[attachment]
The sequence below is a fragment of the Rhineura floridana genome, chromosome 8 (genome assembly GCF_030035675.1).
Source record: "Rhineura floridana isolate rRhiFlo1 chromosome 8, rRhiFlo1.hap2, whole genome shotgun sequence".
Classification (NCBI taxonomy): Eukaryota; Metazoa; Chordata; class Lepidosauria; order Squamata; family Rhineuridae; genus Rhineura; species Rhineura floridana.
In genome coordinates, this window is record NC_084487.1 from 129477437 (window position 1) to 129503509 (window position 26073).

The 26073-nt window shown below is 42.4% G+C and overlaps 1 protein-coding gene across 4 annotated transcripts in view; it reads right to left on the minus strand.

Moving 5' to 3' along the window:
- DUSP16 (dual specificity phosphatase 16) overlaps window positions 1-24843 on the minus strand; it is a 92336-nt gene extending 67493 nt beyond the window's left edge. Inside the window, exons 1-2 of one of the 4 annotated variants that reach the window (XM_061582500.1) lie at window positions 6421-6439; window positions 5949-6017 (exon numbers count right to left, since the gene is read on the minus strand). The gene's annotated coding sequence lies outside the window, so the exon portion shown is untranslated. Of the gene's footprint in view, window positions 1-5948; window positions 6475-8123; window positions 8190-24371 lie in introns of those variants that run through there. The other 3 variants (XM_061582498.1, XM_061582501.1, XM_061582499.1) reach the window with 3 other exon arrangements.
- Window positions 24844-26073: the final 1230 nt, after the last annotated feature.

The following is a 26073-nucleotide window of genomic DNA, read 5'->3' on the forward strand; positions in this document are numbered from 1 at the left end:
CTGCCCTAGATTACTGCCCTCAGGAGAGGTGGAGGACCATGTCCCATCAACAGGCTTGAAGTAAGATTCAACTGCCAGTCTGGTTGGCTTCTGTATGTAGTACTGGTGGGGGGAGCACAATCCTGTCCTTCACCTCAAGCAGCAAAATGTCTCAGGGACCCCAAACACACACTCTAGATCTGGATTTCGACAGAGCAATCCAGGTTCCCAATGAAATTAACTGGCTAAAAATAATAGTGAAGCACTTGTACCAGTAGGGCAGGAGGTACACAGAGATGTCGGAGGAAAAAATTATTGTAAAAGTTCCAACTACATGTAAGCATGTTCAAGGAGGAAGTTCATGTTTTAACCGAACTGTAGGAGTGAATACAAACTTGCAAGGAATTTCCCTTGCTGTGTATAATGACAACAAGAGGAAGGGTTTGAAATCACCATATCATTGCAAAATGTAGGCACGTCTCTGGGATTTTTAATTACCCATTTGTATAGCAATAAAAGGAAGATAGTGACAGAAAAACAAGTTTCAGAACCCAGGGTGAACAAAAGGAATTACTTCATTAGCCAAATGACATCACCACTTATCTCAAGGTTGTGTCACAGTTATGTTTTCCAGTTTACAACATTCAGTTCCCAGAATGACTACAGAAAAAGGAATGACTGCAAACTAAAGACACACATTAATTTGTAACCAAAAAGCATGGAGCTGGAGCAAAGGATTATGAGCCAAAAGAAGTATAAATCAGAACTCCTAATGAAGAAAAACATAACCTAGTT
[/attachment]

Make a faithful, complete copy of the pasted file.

The sequence below is a fragment of the Rhineura floridana genome, chromosome 8 (genome assembly GCF_030035675.1).
Source record: "Rhineura floridana isolate rRhiFlo1 chromosome 8, rRhiFlo1.hap2, whole genome shotgun sequence".
Classification (NCBI taxonomy): Eukaryota; Metazoa; Chordata; class Lepidosauria; order Squamata; family Rhineuridae; genus Rhineura; species Rhineura floridana.
In genome coordinates, this window is record NC_084487.1 from 129477437 (window position 1) to 129503509 (window position 26073).

The 26073-nt window shown below is 42.4% G+C and overlaps 1 protein-coding gene across 4 annotated transcripts in view; it reads right to left on the minus strand.

Moving 5' to 3' along the window:
- DUSP16 (dual specificity phosphatase 16) overlaps window positions 1-24843 on the minus strand; it is a 92336-nt gene extending 67493 nt beyond the window's left edge. Inside the window, exons 1-2 of one of the 4 annotated variants that reach the window (XM_061582500.1) lie at window positions 6421-6439; window positions 5949-6017 (exon numbers count right to left, since the gene is read on the minus strand). The gene's annotated coding sequence lies outside the window, so the exon portion shown is untranslated. Of the gene's footprint in view, window positions 1-5948; window positions 6475-8123; window positions 8190-24371 lie in introns of those variants that run through there. The other 3 variants (XM_061582498.1, XM_061582501.1, XM_061582499.1) reach the window with 3 other exon arrangements.
- Window positions 24844-26073: the final 1230 nt, after the last annotated feature.

The following is a 26073-nucleotide window of genomic DNA, read 5'->3' on the forward strand; positions in this document are numbered from 1 at the left end:
CTGCCCTAGATTACTGCCCTCAGGAGAGGTGGAGGACCATGTCCCATCAACAGGCTTGAAGTAAGATTCAACTGCCAGTCTGGTTGGCTTCTGTATGTAGTACTGGTGGGGGGAGCACAATCCTGTCCTTCACCTCAAGCAGCAAAATGTCTCAGGGACCCCAAACACACACTCTAGATCTGGATTTCGACAGAGCAATCCAGGTTCCCAATGAAATTAACTGGCTAAAAATAATAGTGAAGCACTTGTACCAGTAGGGCAGGAGGTACACAGAGATGTCGGAGGAAAAAATTATTGTAAAAGTTCCAACTACATGTAAGCATGTTCAAGGAGGAAGTTCATGTTTTAACCGAACTGTAGGAGTGAATACAAACTTGCAAGGAATTTCCCTTGCTGTGTATAATGACAACAAGAGGAAGGGTTTGAAATCACCATATCATTGCAAAATGTAGGCACGTCTCTGGGATTTTTAATTACCCATTTGTATAGCAATAAAAGGAAGATAGTGACAGAAAAACAAGTTTCAGAACCCAGGGTGAACAAAAGGAATTACTTCATTAGCCAAATGACATCACCACTTATCTCAAGGTTGTGTCACAGTTATGTTTTCCAGTTTACAACATTCAGTTCCCAGAATGACTACAGAAAAAGGAATGACTGCAAACTAAAGACACACATTAATTTGTAACCAAAAAGCATGGAGCTGGAGCAAAGGATTATGAGCCAAAAGAAGTATAAATCAGAACTCCTAATGAAGAAAAACATAACCTAGTT